Developing more efficient catalysts remains one of the primary targets of organometallic chemists. To accelerate reaching this goal, effective molecular descriptors and visualization tools can represent a remarkable aid. Here, we present a Web application for analyzing the catalytic pocket of metal complexes using topographic steric maps as a general and unbiased descriptor that is suitable for every class of catalysts. To show the broad applicability of our approach, we first compared the steric map of a series of transition metal complexes presenting popular mono-, di-, and tetracoordinated ligands and three classic zirconocenes. This comparative analysis highlighted similarities and differences between totally unrelated ligands. Then, we focused on a recently developed Fe(II) catalyst that is active in the asymmetric transfer hydrogenation of ketones and imines. Finally, we expand the scope of these tools to rationalize the inversion of enantioselectivity in enzymatic catalysis, achieved by point mutation of three amino acids of mononuclear p-hydroxymandelate synthase.
Tables of H-1 and C-13 NMR chemical shifts have been compiled for common organic compounds often used as reagents or found as products or contaminants in deuterated organic solvents. Building upon the work of Gottlieb, Kotlyar, and Nudelman in the Journal of Organic Chemistry, signals for common impurities are now reported in additional NMR solvents (tetrahydrofuran-d(8), toluene-d(8), dichloromethane-d(2), chlorobenzene-d(5), and 2,2,2-trifluoroethanol-d(3)) which are frequently used in organometallic laboratories. Chemical shifts for other organics which are often used as reagents or internal standards or are found as products in organometallic chemistry are also reported for all the listed solvents.
This review provides an introduction into the fascinating area of organometallic anticancer compounds. Although the subject dates back many years, it has witnessed considerable growth only in the past decade. A brief overview of the subject together with recent pertinent examples is provided. The properties of organometallic compounds that lend themselves to medical applications, the main current approaches used, and possible avenues for future research are identified.
Single-molecule magnets (SMMs) display slow relaxation of the magnetization, purely of molecular origin, in the absence of an applied magnetic field. This review summarizes the important role played by organometallic chemistry in the recent development of SMMs. The broad applicability of organometallic synthesis has led to a series of organometallic SMMs containing transition metals, lanthanides, or actinides, with several examples accounting for some of the most fascinating low-temperature magnetism. The review has two main aims. The first aim is to provide organometallic chemists with an introduction to one of the most exciting areas of modern molecular magnetism and, in particular, to highlight how organometallic chemistry has allowed the field to evolve in new directions. The second aim is more of a clarion call: organometallic chemistry still has hugely underexploited potential in the development of single-molecule magnets, and it is reasonable to expect that different synthetic approaches will lead to new and unusual magnetic phenomena. By using this review as an entry point for studying the literature in more detail, hopefully more organometallic chemists will consider directing their synthetic repertoire toward the design and realization of new, and possibly improved, single-molecule magnets.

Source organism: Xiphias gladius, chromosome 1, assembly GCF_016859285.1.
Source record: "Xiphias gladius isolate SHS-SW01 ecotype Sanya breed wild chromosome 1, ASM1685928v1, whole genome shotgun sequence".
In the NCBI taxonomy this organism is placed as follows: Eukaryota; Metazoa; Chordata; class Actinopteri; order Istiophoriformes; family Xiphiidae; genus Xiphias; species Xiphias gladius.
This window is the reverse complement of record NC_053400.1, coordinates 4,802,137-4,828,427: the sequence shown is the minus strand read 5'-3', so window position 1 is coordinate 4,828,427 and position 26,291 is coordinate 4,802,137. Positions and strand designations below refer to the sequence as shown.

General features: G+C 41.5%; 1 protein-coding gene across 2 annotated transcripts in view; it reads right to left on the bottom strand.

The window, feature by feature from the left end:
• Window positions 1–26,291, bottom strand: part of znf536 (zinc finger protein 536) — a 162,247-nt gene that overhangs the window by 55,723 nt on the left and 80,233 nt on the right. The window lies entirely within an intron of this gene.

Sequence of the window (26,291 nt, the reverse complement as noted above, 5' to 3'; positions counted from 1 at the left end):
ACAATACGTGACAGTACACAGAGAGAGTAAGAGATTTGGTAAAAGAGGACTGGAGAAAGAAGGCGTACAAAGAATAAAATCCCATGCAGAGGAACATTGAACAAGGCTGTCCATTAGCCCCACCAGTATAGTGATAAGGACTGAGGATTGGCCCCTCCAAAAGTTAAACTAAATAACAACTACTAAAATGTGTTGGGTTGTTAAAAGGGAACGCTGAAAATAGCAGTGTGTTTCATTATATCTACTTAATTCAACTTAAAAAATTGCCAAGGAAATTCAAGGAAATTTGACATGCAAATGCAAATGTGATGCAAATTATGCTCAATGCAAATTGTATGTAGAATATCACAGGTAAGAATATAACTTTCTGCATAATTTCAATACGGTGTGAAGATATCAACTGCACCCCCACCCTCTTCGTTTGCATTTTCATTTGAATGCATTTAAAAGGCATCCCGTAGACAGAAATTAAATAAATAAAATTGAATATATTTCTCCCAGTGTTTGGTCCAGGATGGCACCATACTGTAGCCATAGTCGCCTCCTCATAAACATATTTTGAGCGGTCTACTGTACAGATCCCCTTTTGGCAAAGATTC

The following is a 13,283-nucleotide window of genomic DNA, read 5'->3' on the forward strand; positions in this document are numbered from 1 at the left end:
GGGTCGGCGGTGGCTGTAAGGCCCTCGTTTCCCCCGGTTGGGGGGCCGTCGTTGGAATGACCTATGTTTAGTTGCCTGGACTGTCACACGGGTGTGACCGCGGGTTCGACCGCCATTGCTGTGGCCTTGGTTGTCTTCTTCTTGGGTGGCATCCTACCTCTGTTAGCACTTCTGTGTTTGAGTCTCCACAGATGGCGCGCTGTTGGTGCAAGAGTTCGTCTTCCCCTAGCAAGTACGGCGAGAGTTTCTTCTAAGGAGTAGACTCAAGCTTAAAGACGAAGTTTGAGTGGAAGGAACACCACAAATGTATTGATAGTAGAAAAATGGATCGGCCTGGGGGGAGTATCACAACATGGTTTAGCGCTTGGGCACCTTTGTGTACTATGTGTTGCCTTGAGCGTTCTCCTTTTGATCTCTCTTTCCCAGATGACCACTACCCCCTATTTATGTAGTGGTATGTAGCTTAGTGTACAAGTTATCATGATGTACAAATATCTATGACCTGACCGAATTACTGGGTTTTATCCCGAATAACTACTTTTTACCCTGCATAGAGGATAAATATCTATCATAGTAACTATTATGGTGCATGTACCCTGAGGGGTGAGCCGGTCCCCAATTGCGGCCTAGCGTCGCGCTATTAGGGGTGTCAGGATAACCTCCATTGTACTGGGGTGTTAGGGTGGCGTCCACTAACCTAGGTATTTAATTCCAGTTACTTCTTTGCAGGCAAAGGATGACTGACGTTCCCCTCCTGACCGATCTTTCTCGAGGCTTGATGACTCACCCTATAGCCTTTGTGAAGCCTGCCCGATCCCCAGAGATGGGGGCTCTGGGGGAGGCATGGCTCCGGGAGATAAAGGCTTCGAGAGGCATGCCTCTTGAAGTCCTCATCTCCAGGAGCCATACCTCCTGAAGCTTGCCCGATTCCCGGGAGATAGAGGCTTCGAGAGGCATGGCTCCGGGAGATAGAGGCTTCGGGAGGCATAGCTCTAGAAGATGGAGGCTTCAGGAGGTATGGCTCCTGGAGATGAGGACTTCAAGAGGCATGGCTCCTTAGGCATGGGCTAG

A brief account of the major developments of palladium-catalyzed cross-coupling during the last two decades is highlighted chronologically, with an emphasis on the personal experiences of the corresponding author. Important contributions from both academia and industry, which have been vital to the accelerated growth of this area, are presented. The developments of new classes of ligands and the switch from in situ to preformed catalysts tailored to address the challenges in cross-coupling are reviewed, reflecting an evolution in continued growth.
The C-N cross-coupling chemistry intensely developed since the late 1990s has supplied synthesists with an overwhelming number of methods to effectively combine carbon and nitrogen residues. This new chemistry relies on complexes of mainly two metals, copper and palladium, used as catalysts or stoichiometric agents. The development of new methods has revealed both similarities and differences in the principles used for the design of new catalytic systems and analysis of their reactivity and selectivity. The discussion of cross-coupling chemistry of these two metals can be performed within a common mechanistic paradigm, helping to elucidate the key factors governing the behavior of the transition-metal complexes involved.